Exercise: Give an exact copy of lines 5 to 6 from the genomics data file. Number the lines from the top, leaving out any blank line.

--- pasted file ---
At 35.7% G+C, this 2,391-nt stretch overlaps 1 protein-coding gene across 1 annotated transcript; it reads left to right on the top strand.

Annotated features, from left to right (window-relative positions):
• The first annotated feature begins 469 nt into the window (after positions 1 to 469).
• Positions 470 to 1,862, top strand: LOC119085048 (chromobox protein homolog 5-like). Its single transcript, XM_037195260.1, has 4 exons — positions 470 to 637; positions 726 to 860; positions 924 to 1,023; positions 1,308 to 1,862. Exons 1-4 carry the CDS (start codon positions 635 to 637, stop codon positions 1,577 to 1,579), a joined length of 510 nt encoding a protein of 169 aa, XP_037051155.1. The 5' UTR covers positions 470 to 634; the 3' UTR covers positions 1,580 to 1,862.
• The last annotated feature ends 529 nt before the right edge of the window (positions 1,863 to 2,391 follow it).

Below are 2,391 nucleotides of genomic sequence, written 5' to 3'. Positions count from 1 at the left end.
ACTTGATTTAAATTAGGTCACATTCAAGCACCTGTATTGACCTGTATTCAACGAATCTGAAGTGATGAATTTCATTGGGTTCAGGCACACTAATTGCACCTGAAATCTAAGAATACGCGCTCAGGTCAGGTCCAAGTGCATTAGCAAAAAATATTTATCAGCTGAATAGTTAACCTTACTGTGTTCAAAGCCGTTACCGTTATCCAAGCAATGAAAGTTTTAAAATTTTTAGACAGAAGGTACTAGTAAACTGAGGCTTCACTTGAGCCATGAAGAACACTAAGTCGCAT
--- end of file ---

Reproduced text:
• The last annotated feature ends 529 nt before the right edge of the window (positions 1,863 to 2,391 follow it).

Below are 2,391 nucleotides of genomic sequence, written 5' to 3'. Positions count from 1 at the left end.